Maine is a beautiful state nestled on the coast of New England. It kisses the chilly Atlantic Ocean while spreading its arms toward the Canadian Province, Quebec. It’s filled with natural majesty; all manners of rock formations, beaches, and snow sprinkled forests. On the southern tip of Maine, where land touches sea, a tiny town called Ogunquit springs to life as summer vacationers from a myriad of states and countries take much needed rest and relaxation. North American legends say that Ogunquit was named by the Abenaki tribe, because the word means “beautiful place by the sea”. Last summer I had the incredible opportunity to get to experience this natural and culturally rich town.
Packed inside our tiny rental car my mom, dad, brother, and I made our way up the East Coast. Outside the window radiant green pine trees and granite formations rushed by, soaking up the short summer’s warmth. We knew we were approaching our destination when we saw beachgoer’s strutting up and down rock walkways while families went in and out of sea cottage style buildings. Soon we reached our hotel where we finally put down our suitcases so we could hit the powder white Ogunquit Beach. At high tide the beach became an island surrounded by the lazy Ogunquit River, filled with shells and clams. Rocky stair paths led us down to the far below beach, separated with a cliff of golden and bronze boulders harboring the land. I basked on sun-bathed rocks before I decided to maneuver down, wade through the freezing river, and scramble onto the warm sand. From my view I observed the phenomenal sight of water reaching the cliffs, sending pearly white spray into the air. This town made me feel as near to nature as the sea is to the rocky coast, a hugging and empowering embrace.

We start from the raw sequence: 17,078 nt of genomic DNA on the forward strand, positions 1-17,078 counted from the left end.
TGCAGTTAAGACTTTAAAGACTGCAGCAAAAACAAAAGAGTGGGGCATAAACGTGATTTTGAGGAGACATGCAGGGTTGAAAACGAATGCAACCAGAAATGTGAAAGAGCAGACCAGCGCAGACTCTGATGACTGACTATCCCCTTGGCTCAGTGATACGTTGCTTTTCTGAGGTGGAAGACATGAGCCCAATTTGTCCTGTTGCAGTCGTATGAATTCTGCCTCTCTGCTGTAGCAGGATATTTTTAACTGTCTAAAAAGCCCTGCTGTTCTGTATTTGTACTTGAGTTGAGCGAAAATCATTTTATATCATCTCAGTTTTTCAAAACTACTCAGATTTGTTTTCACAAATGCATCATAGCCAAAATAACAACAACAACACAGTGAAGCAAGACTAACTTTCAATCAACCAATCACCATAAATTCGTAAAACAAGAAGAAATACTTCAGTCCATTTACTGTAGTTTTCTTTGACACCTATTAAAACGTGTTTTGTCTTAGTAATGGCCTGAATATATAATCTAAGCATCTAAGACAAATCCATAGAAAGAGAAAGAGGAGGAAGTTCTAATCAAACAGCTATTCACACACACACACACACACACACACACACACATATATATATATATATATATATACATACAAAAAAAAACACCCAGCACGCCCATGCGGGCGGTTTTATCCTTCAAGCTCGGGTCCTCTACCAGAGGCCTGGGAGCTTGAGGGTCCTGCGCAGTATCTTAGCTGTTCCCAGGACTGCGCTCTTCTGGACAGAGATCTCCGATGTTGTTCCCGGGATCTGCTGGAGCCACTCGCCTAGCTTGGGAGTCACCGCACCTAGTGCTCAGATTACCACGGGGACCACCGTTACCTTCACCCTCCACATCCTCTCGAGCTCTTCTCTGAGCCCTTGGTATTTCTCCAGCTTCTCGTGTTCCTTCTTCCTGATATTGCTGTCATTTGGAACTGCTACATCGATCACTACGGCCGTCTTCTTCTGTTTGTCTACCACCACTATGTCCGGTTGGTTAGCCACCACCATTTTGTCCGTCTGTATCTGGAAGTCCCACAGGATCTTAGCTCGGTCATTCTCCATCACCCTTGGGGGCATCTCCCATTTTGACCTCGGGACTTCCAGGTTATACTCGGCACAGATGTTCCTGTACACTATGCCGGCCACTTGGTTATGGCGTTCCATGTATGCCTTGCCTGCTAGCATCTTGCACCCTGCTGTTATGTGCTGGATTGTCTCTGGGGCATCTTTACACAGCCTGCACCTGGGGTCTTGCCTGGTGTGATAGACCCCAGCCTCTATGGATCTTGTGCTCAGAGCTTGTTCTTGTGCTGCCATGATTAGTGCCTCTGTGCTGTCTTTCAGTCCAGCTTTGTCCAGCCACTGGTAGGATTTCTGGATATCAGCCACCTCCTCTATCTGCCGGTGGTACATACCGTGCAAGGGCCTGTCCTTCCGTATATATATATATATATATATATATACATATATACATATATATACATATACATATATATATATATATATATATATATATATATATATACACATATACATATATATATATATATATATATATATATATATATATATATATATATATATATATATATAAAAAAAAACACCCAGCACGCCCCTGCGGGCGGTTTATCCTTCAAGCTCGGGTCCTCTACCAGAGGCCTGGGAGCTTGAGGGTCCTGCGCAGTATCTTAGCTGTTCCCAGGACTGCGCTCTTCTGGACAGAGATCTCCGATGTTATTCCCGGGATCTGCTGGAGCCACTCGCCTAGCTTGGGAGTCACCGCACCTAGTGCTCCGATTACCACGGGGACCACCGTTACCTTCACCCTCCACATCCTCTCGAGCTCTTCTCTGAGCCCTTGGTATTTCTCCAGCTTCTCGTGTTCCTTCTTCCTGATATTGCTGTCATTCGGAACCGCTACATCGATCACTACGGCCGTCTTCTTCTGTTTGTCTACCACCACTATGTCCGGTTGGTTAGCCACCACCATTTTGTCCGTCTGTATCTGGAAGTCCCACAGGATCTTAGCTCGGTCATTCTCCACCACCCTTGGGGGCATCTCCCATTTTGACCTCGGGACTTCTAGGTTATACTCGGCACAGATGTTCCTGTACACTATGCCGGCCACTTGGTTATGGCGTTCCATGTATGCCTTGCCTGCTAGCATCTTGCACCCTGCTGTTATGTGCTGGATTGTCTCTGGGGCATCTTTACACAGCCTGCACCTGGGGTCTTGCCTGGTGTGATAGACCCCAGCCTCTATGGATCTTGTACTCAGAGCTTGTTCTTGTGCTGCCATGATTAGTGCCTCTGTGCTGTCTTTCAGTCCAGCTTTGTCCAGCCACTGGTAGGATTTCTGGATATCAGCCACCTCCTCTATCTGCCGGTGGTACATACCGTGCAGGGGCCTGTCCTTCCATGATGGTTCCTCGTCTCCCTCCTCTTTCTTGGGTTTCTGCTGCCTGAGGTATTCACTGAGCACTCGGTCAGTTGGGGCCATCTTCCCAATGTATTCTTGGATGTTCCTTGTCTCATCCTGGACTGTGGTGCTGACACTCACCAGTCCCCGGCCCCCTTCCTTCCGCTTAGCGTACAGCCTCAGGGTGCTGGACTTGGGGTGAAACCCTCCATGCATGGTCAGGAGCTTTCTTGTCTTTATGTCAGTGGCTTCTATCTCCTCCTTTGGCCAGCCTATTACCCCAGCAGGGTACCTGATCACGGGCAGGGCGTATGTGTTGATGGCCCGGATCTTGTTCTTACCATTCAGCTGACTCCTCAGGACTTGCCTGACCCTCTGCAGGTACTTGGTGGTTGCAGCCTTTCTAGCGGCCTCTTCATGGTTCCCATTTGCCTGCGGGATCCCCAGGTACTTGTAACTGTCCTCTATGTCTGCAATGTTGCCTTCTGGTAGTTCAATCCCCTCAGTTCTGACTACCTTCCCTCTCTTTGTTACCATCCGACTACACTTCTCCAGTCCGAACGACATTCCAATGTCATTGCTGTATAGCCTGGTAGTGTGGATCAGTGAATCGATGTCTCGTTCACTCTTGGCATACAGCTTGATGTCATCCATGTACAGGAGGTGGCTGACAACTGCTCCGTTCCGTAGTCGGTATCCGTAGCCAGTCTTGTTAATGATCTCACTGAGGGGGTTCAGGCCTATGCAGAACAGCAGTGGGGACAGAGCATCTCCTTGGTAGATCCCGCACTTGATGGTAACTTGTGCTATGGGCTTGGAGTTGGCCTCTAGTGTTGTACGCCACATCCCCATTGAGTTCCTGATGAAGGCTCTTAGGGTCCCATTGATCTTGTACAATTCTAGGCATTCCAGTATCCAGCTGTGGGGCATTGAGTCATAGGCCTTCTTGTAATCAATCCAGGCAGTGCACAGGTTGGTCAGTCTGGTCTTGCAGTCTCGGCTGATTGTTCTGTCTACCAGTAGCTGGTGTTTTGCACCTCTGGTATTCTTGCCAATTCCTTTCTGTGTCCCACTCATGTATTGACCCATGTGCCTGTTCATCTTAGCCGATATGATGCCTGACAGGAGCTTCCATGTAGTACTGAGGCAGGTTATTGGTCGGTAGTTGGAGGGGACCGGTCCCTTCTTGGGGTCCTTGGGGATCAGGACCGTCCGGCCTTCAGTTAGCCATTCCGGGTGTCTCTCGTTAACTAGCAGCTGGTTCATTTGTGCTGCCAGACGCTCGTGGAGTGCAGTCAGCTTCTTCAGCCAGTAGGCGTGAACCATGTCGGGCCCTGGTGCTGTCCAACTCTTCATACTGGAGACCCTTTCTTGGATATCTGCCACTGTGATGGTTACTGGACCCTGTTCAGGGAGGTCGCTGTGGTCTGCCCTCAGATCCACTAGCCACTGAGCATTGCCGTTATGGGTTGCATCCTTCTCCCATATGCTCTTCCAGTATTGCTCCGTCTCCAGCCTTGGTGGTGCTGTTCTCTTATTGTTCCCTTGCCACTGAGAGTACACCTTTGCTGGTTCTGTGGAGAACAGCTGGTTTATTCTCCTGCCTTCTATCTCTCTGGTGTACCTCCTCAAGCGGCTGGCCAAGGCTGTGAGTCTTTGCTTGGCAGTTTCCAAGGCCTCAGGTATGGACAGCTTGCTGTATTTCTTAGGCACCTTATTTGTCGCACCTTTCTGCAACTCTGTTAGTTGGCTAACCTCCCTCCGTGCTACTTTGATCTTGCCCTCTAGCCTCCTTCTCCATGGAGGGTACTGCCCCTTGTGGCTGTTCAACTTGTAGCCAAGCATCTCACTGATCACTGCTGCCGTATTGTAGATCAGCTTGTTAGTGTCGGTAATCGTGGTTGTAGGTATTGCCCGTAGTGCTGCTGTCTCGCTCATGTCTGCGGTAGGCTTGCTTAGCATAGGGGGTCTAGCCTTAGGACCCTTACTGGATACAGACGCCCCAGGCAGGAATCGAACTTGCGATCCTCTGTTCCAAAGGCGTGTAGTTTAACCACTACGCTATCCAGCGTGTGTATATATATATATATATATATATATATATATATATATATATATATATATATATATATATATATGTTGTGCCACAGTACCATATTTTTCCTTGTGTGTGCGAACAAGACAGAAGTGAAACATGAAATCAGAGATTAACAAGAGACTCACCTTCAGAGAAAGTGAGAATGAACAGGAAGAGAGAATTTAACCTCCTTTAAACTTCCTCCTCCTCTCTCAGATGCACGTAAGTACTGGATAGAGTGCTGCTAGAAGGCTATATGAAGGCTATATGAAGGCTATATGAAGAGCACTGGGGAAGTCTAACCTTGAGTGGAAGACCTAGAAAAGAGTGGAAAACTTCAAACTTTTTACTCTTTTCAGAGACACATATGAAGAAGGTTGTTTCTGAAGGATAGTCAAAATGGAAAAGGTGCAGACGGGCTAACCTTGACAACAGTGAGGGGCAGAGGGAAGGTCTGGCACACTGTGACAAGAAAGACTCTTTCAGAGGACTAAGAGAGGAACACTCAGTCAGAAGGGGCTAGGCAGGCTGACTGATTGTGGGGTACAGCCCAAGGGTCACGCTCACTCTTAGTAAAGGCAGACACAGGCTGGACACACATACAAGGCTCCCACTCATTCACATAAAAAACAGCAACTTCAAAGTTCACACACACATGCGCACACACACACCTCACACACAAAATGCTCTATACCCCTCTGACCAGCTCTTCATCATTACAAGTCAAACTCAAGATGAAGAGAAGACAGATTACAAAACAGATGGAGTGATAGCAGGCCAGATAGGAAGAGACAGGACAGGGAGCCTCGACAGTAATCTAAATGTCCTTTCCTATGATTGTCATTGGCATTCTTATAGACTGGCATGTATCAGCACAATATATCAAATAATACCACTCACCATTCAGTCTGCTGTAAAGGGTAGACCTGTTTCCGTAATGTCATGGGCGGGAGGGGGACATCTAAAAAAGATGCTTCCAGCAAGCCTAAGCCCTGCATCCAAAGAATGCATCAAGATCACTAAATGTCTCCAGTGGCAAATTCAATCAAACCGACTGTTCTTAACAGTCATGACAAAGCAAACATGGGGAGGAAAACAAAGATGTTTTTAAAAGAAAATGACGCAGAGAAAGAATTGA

In the mornings and evenings my family and I traveled along Marginal Way, a pathway atop the cliff from Perkin’s Cove to Ogunquit Beach. The path’s lush green vegetation was filled with bayberry, honeysuckle and bittersweet, gnarled shrubs of fragrant pink and white sea roses. It ends at Perkins Cove, an artistic community of shops and restaurants where the water curves to form a lifted cove filled with fishermen’s graceful moored sailboats. Shops and art galleries fill the streets, attempting to entice shoppers with open doors and colorful displays. As we admired street art, we shopped for the latest beach styled clothing, handmade Ogunquit art, and New England treats. One of the things that surprised me most while visiting Perkin’s Cove was the diversity of languages and cultures. While eating at the Oarweed Oceanside Restaurant I noticed that to my left sat a family of Spanish-speakers, in front of me sat an olive skinned family speaking a language I couldn’t recognize, and our waitress told us about her home in Slovakia. I soon began to notice this diversity more and more. Walking in Perkin’s Cove I saw the sea breeze flutter through a woman’s colorful hijab. On Marginal Way, an asian woman grinned while taking her picture by particularly vivid sea-roses. In addition, the streets of Ogunquit are frequented by vibrant rainbow flags, openly showing support for the LGBTQ community. It was a truly beneficial experience seeing so many different types of people getting along with each other. Many times during the vacation I wished I could share these moments with my friends and family at home. Someday I hope that I can return to Ogunquit and share this invaluable experience with them.
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